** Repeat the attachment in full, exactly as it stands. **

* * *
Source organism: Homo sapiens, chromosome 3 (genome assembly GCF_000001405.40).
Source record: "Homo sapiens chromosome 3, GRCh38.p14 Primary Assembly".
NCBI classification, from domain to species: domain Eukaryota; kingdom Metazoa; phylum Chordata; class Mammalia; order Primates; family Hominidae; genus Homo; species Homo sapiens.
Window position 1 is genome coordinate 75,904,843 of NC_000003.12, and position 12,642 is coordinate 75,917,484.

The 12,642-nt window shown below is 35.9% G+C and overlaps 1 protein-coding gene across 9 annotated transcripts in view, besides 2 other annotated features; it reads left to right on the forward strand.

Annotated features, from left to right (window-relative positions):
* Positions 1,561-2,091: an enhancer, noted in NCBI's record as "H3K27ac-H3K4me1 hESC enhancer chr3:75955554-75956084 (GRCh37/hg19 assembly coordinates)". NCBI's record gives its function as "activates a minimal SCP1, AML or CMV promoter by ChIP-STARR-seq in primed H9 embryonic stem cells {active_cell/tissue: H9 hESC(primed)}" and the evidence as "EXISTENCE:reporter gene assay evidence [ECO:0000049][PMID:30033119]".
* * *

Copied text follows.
Source organism: Homo sapiens, chromosome 3 (genome assembly GCF_000001405.40).
Source record: "Homo sapiens chromosome 3, GRCh38.p14 Primary Assembly".
NCBI classification, from domain to species: domain Eukaryota; kingdom Metazoa; phylum Chordata; class Mammalia; order Primates; family Hominidae; genus Homo; species Homo sapiens.
Window position 1 is genome coordinate 75,904,843 of NC_000003.12, and position 12,642 is coordinate 75,917,484.

The 12,642-nt window shown below is 35.9% G+C and overlaps 1 protein-coding gene across 9 annotated transcripts in view, besides 2 other annotated features; it reads left to right on the forward strand.

Annotated features, from left to right (window-relative positions):
* Positions 1,561-2,091: an enhancer, noted in NCBI's record as "H3K27ac-H3K4me1 hESC enhancer chr3:75955554-75956084 (GRCh37/hg19 assembly coordinates)". NCBI's record gives its function as "activates a minimal SCP1, AML or CMV promoter by ChIP-STARR-seq in primed H9 embryonic stem cells {active_cell/tissue: H9 hESC(primed)}" and the evidence as "EXISTENCE:reporter gene assay evidence [ECO:0000049][PMID:30033119]".